Journal of Intercultural Communication, issue 8, January 2005

María Palma Fahey

Speech acts as intercultural danger zones: A cross-cultural comparison of the speech act of apologising in Irish and Chilean soap operas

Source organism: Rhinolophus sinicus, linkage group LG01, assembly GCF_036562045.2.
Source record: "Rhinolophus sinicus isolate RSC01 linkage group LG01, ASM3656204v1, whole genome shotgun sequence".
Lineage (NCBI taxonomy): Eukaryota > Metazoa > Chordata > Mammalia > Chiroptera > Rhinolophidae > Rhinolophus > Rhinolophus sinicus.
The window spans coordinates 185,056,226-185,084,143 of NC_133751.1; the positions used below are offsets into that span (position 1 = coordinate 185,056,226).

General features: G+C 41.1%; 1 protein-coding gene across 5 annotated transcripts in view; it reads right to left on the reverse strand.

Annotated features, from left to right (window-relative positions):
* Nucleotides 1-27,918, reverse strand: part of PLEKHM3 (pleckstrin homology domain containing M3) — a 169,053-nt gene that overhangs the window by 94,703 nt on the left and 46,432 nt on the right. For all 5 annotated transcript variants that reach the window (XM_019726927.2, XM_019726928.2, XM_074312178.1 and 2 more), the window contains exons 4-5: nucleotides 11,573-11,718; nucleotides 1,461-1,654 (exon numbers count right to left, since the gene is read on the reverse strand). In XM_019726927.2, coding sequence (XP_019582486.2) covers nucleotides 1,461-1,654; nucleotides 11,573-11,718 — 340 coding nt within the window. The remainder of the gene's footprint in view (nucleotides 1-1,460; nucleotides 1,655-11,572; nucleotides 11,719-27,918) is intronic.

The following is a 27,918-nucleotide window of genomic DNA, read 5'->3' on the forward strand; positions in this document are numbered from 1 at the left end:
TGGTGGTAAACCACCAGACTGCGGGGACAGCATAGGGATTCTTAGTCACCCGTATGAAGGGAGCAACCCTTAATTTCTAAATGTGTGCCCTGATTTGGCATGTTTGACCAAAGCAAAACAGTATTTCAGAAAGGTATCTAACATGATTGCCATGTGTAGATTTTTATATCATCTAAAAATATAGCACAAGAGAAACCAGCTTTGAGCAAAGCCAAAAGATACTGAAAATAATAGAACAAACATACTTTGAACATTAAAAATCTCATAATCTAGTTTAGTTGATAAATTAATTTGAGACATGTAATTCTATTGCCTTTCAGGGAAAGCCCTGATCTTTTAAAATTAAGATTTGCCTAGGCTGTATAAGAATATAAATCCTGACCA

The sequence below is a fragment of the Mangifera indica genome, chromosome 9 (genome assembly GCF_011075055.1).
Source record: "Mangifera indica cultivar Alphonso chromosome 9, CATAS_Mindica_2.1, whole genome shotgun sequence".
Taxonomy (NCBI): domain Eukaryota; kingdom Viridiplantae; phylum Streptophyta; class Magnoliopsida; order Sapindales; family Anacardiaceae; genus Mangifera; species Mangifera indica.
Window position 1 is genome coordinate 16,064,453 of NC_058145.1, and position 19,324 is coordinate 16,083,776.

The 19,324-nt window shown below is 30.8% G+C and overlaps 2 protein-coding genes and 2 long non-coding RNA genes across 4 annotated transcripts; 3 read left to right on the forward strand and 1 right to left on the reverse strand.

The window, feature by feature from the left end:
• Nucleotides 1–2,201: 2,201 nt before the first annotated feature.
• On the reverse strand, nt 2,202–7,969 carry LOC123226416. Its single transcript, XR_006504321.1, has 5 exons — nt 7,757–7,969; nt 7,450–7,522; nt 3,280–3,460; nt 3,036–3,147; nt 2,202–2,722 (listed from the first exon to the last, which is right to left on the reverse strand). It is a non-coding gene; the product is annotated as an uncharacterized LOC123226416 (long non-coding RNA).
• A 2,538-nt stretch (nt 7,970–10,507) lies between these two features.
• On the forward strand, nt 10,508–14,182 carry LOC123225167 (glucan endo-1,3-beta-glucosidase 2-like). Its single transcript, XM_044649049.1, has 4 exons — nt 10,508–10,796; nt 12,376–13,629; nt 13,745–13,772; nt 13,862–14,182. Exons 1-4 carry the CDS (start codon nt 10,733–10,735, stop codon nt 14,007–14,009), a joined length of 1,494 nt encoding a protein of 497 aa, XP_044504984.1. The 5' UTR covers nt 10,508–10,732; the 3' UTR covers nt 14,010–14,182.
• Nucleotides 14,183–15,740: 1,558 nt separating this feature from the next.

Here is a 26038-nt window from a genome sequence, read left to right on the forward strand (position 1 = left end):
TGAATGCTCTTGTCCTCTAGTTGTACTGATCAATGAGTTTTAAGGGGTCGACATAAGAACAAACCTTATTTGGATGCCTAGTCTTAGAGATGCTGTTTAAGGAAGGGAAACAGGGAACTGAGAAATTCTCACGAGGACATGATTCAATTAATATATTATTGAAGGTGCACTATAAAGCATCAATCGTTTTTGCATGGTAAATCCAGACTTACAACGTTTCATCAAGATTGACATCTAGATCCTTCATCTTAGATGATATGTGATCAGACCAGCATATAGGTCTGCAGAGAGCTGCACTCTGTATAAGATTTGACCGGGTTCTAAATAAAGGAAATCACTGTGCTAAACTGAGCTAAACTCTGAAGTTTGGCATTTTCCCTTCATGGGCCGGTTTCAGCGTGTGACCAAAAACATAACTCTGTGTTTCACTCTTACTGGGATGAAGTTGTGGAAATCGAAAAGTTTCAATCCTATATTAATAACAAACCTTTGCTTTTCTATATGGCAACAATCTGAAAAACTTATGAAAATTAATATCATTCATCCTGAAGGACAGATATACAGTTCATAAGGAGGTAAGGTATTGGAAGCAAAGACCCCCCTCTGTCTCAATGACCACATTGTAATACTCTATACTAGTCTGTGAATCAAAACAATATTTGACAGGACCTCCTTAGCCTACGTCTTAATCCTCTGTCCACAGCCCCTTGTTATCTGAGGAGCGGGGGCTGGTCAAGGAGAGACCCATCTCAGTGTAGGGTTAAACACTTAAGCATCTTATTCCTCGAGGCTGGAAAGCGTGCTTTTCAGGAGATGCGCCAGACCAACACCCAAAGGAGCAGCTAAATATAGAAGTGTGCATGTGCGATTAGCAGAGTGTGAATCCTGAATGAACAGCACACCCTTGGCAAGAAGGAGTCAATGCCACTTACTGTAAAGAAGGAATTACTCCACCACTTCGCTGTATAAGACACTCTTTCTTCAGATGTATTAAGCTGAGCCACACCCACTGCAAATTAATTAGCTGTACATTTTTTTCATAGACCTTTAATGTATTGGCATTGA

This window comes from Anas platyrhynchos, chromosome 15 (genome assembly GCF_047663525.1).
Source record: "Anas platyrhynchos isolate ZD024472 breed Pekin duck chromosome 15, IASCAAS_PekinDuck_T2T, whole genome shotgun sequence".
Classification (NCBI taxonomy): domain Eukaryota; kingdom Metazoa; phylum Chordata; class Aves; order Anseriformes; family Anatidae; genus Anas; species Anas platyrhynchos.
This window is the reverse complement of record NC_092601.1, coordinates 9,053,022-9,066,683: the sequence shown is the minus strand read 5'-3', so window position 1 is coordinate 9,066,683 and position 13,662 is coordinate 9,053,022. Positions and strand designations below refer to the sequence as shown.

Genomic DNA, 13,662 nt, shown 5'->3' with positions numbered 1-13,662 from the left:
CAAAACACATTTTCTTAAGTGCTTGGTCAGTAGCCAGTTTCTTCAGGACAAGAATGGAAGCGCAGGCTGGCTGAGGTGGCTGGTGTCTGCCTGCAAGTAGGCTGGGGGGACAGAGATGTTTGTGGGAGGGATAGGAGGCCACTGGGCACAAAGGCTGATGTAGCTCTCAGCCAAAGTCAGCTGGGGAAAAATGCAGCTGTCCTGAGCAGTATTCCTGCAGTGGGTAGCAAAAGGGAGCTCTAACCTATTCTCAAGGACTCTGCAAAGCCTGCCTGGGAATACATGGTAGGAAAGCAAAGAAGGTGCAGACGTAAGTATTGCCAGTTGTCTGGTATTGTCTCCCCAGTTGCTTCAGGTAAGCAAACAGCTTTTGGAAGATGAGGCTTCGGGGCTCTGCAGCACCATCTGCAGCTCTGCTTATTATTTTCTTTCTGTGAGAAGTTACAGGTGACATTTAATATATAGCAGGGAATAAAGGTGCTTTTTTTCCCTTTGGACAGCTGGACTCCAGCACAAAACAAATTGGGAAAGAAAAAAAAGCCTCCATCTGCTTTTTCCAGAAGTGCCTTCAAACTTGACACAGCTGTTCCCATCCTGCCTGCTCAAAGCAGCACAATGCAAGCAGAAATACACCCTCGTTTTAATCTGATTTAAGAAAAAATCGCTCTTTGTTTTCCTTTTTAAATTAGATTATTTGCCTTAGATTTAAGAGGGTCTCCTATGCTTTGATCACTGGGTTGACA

Intercultural communication presents many challenges and one of them refers to the need to create awareness about the importance of understanding speech acts cross-culturally. Speech acts are what the writer or speaker is doing in uttering a particular form of words, and their focus is on meaning (speaker's intention). The recognition of the meaning of a particular speech act in a given cultural setting is at the heart of successful intercultural communication. Speech acts are considered universal, nevertheless research shows that they can manifest differently across languages and cultures. This cross-cultural difference in language use is indicative of broader socio-cultural differences that underline language in use internationally and certainly it is at this level that much inter-cultural misunderstanding has its origin. This paper focuses on the speech act of apologising, and it draws on two linguistic datasets or corpora for its analysis: one comprising two hours from an Irish soap opera Fair City and the other comprising two hours of comparable data from Amores de Mercado, a Chilean soap opera. These data are transcribed to form an electronic corpus for qualitative and quantitative analysis. Extracts of data containing the speech act of apologising in both sets of data are compared and the socio-pragmatic implications for meaning and intercultural communication are discussed.

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